IRS Issues Guidance for Business Meals and Entertainment
On February 24, 2020, IRS issued proposed regulations, REG-100814-19, to address the deductibility of food and beverage expenses in light of the disallowance of entertainment expenses under IRC § 274(a)(1)(A) by the Tax Cuts & Jobs Act (TCJA). The new guidance largely tracks the transitional guidance issued in Notice 2018-76, but adds clarity with respect to several issues.
Section 274(a)(1)(A) generally disallows a deduction for activities constituting entertainment, amusement, or recreation. However, prior to the TCJA, section 274(a)(1)(A) allowed a deduction for entertainment expenses if the taxpayer established that: (1) the item was directly related to the active conduct of the taxpayer’s trade or business (directly related exception), or (2) in the case of an item directly preceding or following a substantial and bona fide business discussion (including business meetings at a convention or otherwise), the item was associated with the active conduct of the taxpayer’s trade or business (business discussion exception). Section 274(n)(1) generally limited the deduction for food or beverage expenses and entertainment expenditures to 50 percent. Distinguishing between meal and entertainment expenses was unnecessary for purposes of the 50 percent limitation.
The TCJA repealed the directly related and business discussion exceptions to the general prohibition on deducting entertainment expenditures in section 274(a)(1)(A). This eliminated the deduction for all entertainment expenses, unless one of nine exceptions in section 274(e) applies. IRS has confirmed in the proposed regulations that Congress did not change the general law for deducting business meals when it eliminated the deduction for entertainment expenses. The TCJA did, however, limit the deduction for meals for the convenience of employers and “de minimis” food and beverages to 50 percent.
General Requirements for Deducting Business Meals
The proposed regulations generally apply the guidance in Notice 2018–76 to all food or beverages, including travel meals, employer-provided meals, and meals provided at or during an entertainment activity. The proposed regulations confirm that taxpayers may deduct 50 percent of an otherwise allowable business meal expense if:
- The expense is an ordinary and necessary expense under § 162(a) paid or incurred during the taxable year in carrying on any trade or business;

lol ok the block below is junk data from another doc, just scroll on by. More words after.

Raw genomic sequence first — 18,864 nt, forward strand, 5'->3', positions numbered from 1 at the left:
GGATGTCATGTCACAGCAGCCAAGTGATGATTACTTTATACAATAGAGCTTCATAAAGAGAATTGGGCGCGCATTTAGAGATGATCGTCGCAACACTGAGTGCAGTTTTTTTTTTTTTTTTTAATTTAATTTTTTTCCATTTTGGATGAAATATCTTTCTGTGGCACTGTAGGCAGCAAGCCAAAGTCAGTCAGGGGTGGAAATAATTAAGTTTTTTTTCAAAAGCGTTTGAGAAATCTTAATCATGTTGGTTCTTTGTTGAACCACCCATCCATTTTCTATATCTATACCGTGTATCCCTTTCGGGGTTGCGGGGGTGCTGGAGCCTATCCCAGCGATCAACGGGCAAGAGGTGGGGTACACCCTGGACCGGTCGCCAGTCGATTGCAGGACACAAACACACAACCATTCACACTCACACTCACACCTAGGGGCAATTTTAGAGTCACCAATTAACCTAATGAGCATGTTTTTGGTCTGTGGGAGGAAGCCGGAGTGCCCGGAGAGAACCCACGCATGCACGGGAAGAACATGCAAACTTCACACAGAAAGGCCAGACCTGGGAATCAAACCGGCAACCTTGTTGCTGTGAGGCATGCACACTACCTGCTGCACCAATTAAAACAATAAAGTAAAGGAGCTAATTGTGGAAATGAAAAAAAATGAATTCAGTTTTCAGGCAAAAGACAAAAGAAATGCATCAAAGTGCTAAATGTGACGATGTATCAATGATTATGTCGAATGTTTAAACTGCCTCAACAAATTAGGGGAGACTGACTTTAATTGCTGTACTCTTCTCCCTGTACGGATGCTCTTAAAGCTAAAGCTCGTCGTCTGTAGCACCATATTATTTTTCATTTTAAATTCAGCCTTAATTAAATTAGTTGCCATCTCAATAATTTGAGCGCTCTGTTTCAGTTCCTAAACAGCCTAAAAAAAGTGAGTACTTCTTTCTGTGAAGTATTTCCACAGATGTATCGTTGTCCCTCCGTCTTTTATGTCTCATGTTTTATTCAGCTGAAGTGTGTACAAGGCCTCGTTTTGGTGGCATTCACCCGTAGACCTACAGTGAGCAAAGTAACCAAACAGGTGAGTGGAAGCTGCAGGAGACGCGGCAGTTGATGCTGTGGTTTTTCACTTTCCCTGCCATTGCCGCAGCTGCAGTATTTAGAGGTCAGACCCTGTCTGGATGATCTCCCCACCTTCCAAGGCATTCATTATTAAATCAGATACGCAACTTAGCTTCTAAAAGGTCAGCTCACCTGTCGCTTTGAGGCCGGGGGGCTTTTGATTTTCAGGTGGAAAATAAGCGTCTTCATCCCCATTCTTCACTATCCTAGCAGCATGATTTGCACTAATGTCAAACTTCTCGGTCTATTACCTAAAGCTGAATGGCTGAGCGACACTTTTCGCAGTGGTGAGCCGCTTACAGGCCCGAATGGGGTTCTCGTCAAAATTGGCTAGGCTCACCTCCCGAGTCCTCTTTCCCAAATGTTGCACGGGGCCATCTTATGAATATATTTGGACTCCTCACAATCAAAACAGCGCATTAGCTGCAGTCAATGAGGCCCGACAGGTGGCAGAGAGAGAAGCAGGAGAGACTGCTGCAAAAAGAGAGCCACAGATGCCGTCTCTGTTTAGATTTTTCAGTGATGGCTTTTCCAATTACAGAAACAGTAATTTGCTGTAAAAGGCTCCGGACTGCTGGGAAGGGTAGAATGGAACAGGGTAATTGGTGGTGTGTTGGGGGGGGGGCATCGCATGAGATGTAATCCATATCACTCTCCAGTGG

- The expense is not lavish or extravagant under the circumstances;
- The taxpayer, or an employee of the taxpayer, is present at the furnishing of the food or beverages;
- The food and beverages are provided to a “business associate”; and
- In the case of food and beverages provided during or at an entertainment activity, the food and beverages are purchased separately from the entertainment, or the cost of the food and beverages is stated separately from the cost of the entertainment on one or more bills, invoices, or receipts. The entertainment disallowance rule may not be circumvented through inflating the amount charged for food and beverages.
The proposed regulations follow the definition of “business associate” as currently provided in §1.274-2(b)(2)(iii). Thus, to qualify as a deductible business meal, food or beverages must be provided to a “person with whom the taxpayer could reasonably expect to engage or deal in the active conduct of the taxpayer’s trade or business such as the taxpayer’s customer, client, supplier, employee, agent, partner, or professional adviser, whether established or prospective.” The proposed regulations apply this standard to the deduction of food or beverage expenses generally.
Meals During an Entertainment Event
As explained by Notice 2018-76, the proposed regulations confirm that taxpayers may deduct 50 percent of an otherwise allowable business expense if the food and beverages are (1) purchased separately from the entertainment or (2) if the cost of the food and beverages is stated separately from the cost of the entertainment on one or more bills, invoices, or receipts. Taxpayers may not circumvent the rule by inflating the amount charged for food and beverages. The proposed regulations clarify that the amount charged for food or beverages on a bill, invoice, or receipt must reflect the venue’s usual selling cost for those items if they were to be purchased separately from the entertainment, or must approximate the reasonable value of those items.
Summary of Examples
The proposed regulations include a number of examples explaining the deductibility of food and beverages under different circumstances, including the TCJA’s 50 percent limit to the deduction for food and beverages provided as a de minimis fringe benefit. The following table summarizes several common fact patterns presented in the examples.
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